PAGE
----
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Terrance KleinDecember 24, 2021
Photo: UnsplashPhoto: Unsplash

The gospels are given to us more as recipes than records. If they do no more than record what happened more than 2,000 years ago, they have failed in their purpose. They were composed to tell us who Jesus is and how we are to imitate him. So, if Christ is not constantly reborn in our midst, what happened in Bethlehem is only ancient history.

Let’s see how Christ’s birth bears fruit by way of another story. This one, from the great American writer O. Henry. It is entitled “A Chaparral Christmas Gift” and is included in the new American Christmas Stories published by The Library of America Collection (2021).

The original cause of the trouble was about twenty years in growing.
At the end of that time it was worth it.
Had you lived anywhere within fifty miles of Sundown Ranch you would have heard of it. It possessed a quantity of jet-black hair, a pair of extremely frank, deep-born eyes and a laugh that rippled across the prairie like the sound of a hidden brook. The name of it was Rosita McMullen; and she was the daughter of old man McMullen of the Sundown Sheep Ranch.

She had more than a dozen suitors, but two of them “Madison Lane and Johnny McRoy galloped far ahead” of the rest. “Madison Lane, a young cattleman from the Nueces country, won the race. He and Rosita were married one Christmas day.”

If we consider love our due rather than a gift that we give, we might be equally tempted to do what jilted Johnny McRoy did that Christmas. He came to the wedding celebration, where—this being the West—the wedding party’s weapons had been hung at the entrance.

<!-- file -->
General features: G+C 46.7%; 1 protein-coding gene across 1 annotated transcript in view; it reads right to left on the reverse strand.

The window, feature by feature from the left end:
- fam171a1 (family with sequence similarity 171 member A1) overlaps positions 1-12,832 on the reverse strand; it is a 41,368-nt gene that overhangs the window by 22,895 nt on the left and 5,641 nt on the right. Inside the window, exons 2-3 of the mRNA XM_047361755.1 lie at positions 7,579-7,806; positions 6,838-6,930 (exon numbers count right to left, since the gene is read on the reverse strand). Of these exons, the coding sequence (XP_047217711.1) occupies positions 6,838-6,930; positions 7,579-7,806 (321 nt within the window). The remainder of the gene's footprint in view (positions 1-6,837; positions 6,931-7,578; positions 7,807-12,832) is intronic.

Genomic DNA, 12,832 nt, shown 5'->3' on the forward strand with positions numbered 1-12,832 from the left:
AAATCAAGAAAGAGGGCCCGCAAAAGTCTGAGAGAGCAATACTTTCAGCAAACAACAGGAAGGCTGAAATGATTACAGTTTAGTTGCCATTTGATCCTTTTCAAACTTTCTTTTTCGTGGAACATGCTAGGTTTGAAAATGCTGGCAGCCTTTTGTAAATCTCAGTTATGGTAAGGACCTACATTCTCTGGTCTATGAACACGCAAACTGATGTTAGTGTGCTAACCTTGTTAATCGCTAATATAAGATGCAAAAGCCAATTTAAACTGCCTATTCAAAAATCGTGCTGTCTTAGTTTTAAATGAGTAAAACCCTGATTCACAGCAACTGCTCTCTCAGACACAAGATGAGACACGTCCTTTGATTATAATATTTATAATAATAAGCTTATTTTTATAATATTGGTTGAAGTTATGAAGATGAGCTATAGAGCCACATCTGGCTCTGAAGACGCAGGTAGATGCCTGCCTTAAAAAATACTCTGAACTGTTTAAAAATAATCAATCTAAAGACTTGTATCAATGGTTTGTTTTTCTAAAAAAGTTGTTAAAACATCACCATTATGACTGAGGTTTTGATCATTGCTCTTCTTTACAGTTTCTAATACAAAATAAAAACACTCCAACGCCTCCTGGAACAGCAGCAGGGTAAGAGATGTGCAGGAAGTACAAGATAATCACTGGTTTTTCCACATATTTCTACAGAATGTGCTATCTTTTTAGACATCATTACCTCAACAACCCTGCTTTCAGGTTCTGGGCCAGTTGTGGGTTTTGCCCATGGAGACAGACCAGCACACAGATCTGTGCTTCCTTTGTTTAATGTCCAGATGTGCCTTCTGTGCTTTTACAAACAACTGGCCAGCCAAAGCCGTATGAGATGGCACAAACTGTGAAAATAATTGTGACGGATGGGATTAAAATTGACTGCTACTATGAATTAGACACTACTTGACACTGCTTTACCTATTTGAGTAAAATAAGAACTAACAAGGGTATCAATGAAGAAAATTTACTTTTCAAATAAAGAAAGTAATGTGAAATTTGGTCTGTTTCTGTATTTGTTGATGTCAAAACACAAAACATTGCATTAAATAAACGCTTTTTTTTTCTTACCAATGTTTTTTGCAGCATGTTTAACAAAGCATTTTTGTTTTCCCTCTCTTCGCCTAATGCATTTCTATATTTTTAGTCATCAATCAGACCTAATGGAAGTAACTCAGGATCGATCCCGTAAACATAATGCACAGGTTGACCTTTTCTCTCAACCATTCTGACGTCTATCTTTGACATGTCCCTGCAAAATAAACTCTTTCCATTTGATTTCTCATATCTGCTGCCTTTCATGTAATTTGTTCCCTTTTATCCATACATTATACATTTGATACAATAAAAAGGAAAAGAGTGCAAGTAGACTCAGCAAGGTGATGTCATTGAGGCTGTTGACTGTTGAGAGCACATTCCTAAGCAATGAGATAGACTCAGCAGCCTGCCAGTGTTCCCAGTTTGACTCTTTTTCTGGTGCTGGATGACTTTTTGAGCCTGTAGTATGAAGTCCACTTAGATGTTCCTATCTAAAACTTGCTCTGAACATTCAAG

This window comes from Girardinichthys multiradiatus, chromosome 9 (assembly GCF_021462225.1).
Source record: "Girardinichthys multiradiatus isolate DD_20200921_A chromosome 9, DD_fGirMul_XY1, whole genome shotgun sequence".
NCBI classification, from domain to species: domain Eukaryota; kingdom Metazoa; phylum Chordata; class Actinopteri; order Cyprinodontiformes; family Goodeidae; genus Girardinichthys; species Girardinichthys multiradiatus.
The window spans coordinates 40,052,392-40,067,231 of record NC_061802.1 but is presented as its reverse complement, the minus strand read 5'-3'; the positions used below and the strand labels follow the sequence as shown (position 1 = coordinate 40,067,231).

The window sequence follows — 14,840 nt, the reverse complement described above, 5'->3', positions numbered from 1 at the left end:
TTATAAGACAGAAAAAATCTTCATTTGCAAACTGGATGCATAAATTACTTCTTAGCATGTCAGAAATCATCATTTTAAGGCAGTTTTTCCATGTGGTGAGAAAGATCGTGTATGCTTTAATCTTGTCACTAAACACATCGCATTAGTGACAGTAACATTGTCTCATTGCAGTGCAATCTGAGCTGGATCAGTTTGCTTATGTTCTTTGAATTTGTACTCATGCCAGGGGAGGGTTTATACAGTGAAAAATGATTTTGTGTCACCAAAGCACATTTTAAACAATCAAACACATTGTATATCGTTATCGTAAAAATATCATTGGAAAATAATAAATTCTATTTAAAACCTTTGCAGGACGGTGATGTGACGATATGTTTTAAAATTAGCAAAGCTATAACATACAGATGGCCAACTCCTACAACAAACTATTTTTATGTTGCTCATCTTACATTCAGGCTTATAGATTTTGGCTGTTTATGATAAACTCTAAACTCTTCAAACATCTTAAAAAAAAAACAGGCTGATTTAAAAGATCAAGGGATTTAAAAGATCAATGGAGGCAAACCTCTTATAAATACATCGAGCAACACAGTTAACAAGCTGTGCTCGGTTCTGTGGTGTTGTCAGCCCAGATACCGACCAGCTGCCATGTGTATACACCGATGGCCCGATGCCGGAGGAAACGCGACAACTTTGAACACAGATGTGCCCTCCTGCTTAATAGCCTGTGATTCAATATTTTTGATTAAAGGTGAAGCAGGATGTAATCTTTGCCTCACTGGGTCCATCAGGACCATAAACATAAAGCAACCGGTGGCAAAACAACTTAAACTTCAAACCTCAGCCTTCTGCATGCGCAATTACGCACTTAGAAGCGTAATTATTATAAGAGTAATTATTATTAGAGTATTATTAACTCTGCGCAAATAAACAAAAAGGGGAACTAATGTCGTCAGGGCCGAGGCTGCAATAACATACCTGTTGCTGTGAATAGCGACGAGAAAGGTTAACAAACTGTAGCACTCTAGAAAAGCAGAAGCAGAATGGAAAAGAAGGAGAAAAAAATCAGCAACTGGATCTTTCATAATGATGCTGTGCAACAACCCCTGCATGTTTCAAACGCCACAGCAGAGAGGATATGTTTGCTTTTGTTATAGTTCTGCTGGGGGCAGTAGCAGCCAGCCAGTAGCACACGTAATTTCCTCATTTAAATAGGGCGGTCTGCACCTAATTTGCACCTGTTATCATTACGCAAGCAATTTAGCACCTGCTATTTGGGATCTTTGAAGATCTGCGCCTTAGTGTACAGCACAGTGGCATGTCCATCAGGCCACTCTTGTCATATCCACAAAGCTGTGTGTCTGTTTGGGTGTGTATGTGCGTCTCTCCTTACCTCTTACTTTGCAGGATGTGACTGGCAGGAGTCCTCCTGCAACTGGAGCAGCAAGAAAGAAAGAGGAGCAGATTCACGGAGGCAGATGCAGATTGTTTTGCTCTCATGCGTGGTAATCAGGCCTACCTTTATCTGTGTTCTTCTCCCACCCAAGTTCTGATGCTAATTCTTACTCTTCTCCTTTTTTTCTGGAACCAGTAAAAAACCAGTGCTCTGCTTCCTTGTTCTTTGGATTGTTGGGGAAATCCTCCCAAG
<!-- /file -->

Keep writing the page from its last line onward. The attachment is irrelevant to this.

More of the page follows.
The gospel is more recipe than record. The only way you know that you have received the gift of Christmas is to live in love.

“I’ll give you a Christmas present, he yelled, shrilly, at the door with his .45 in his hand.” His first bullet hit the groom in the ear. His next would have been for the bride, but a sheepman named Carter “hurled his plate of roast venison and frijoles at McRoy, spoiling his aim.” Carson followed the shooter out the door, only to be felled by Johnny’s bullet, fired from horseback. “I’ll shoot better next time, yelled Johnny; and there’ll be a next time.”

So far, O. Henry’s story seems all too contemporary. A young man, calculating what he considers his due, turns to violence. The story is as old as time and scattered fairly across the globe. If you start with yourself and see the world as being owed to you, you end up losing yourself and wounding most of the world you touch.

O. Henry writes:

That night was the birthnight of the Frio Kid. He became the “bad man” of that portion of the State. The rejection of his suit by Miss McMullen, turned him to a dangerous man. When officers went after him for the shooting of Carson, he killed two of them, and entered upon the life of an outlaw. He became a marvelous shot with either hand. He would turn up in towns and settlements, raise a quarrel at the slightest opportunity, pick off his man and laugh at the officers of the law.

Before his end:

Frio Kid had the deaths of eighteen men on his head. About half of these were killed in fair duals depending upon the quickness of the draw. The other half were men whom he assassinated from absolute wantonness and cruelty.